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Israel’s original plan to track the phones of COVID-19 sufferers won’t get very far. The country’s cabinet has restricted the use of the Shin Bet security agency’s phone surveillance to “specific and special cases” where officials can’t determine an infected person’s location using “other methods.” The government might review the use of tracking if there’s a surge in cases.
The county has been easing lockdown measures as the number of infected subsides.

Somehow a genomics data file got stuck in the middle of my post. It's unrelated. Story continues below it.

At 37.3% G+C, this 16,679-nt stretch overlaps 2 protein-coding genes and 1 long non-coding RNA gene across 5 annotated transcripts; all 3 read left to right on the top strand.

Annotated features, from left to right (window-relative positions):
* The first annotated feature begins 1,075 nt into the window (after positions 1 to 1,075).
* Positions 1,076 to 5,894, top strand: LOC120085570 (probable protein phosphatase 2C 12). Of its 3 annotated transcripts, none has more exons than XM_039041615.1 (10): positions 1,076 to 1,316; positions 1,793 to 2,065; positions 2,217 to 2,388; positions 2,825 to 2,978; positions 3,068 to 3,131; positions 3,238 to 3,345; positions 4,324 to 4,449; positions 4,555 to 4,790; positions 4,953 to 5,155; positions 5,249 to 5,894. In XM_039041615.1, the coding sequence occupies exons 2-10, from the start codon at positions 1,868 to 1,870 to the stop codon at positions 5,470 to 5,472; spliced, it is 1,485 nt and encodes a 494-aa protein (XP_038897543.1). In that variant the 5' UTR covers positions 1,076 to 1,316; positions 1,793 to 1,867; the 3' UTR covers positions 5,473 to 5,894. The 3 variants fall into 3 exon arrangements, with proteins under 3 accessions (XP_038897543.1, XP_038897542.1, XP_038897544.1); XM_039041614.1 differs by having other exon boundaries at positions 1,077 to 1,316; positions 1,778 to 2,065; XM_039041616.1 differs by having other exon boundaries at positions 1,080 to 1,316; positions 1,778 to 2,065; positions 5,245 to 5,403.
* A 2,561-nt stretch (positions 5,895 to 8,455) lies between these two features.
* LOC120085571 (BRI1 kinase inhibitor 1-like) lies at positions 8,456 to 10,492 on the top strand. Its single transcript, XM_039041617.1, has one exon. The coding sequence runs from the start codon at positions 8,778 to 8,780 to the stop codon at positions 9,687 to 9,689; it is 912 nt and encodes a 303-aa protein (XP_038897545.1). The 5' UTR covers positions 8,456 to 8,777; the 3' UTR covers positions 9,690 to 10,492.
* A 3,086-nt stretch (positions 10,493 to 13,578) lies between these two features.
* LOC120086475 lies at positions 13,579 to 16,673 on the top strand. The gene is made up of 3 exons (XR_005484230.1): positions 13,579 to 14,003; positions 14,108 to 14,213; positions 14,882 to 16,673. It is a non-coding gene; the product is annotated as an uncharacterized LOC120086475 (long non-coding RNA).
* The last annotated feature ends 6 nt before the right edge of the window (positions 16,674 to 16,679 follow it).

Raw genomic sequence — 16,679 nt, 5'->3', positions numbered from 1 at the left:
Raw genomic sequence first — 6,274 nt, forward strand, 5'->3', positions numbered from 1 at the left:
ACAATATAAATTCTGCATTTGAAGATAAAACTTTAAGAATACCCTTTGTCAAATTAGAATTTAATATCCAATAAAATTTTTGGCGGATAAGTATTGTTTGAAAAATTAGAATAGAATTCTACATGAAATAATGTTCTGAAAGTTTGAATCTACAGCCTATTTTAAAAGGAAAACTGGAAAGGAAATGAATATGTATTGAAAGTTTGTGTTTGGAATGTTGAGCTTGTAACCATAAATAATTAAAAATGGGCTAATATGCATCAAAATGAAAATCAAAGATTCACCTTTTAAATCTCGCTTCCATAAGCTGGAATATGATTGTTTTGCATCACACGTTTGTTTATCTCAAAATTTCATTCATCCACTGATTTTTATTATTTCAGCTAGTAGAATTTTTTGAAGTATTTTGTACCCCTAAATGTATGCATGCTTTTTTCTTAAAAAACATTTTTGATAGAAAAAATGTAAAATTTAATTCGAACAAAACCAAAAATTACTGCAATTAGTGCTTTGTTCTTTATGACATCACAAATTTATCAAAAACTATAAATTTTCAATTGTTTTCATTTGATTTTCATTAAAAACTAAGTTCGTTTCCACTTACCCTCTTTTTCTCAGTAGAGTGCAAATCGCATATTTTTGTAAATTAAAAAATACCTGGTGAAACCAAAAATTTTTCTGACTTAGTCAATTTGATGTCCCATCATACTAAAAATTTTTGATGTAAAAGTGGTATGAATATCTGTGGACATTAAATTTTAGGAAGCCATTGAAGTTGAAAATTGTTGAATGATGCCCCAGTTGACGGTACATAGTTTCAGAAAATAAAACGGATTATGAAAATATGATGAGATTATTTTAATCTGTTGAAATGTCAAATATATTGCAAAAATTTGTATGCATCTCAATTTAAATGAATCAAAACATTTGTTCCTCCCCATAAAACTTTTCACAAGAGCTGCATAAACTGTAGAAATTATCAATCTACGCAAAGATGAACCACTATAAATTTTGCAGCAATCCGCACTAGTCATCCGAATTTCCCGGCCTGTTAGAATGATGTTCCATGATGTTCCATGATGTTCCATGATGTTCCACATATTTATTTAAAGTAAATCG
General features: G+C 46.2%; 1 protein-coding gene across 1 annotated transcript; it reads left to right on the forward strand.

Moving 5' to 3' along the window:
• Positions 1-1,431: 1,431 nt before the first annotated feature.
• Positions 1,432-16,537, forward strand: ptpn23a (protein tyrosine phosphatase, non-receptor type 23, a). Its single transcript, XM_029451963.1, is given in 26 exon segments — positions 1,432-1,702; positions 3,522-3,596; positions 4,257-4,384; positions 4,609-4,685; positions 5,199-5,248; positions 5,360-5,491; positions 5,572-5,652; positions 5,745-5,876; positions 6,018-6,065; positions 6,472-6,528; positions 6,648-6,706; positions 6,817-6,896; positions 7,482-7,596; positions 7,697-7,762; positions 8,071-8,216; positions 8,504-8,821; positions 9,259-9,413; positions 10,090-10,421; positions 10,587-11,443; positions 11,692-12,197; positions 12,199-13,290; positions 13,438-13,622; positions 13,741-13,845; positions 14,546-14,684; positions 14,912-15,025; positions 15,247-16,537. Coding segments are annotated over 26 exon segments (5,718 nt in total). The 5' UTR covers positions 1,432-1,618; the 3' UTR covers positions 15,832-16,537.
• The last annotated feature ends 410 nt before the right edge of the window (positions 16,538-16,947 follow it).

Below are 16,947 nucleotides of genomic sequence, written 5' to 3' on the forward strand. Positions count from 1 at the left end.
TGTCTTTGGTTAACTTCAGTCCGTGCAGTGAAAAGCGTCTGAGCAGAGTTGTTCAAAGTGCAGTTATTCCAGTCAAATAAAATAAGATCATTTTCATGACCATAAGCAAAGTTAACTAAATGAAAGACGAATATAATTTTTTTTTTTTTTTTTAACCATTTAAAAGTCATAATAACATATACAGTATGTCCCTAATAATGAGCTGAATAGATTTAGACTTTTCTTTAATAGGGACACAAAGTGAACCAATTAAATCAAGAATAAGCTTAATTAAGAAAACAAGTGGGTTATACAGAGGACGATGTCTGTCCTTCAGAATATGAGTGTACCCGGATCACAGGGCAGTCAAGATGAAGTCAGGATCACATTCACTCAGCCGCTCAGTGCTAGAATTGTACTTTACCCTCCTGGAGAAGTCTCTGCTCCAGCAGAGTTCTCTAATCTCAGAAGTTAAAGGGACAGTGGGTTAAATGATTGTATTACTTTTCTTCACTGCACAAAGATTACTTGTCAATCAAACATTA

Officials initially wanted to track the location of virtually every infected person with the technology, which was originally intended to fight terrorism. It theoretically helped Israel determine if people were isolating properly, and would help determine who might have been exposed. Privacy advocates quickly objected, though, and the Israeli parliament put a stop to it after determining that the drawbacks outweighed the benefits.
The decision could influence how other countries approach COVID-19 tracking. While demands for direct surveillance have been rare, there’s still concern over the privacy protections for measures like contact tracing. Other nations may be reluctant to ask for location data if they expect those requests to be shot down.